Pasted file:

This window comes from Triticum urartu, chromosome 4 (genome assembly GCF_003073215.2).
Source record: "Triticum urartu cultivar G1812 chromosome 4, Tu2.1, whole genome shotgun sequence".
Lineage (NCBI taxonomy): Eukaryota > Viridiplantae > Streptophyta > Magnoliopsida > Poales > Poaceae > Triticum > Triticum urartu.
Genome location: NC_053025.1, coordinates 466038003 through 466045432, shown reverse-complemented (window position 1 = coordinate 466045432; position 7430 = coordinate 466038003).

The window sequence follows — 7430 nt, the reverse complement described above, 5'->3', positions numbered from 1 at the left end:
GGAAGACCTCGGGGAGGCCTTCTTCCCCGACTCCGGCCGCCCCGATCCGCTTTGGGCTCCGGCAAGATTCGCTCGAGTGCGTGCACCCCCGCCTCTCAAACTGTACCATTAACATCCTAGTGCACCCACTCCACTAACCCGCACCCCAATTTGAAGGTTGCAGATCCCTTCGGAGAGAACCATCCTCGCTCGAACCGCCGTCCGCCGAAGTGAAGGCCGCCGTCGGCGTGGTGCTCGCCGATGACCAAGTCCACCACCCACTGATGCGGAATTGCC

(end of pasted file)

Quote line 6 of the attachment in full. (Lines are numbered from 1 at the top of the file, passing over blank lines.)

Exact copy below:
GGAAGACCTCGGGGAGGCCTTCTTCCCCGACTCCGGCCGCCCCGATCCGCTTTGGGCTCCGGCAAGATTCGCTCGAGTGCGTGCACCCCCGCCTCTCAAACTGTACCATTAACATCCTAGTGCACCCACTCCACTAACCCGCACCCCAATTTGAAGGTTGCAGATCCCTTCGGAGAGAACCATCCTCGCTCGAACCGCCGTCCGCCGAAGTGAAGGCCGCCGTCGGCGTGGTGCTCGCCGATGACCAAGTCCACCACCCACTGATGCGGAATTGCC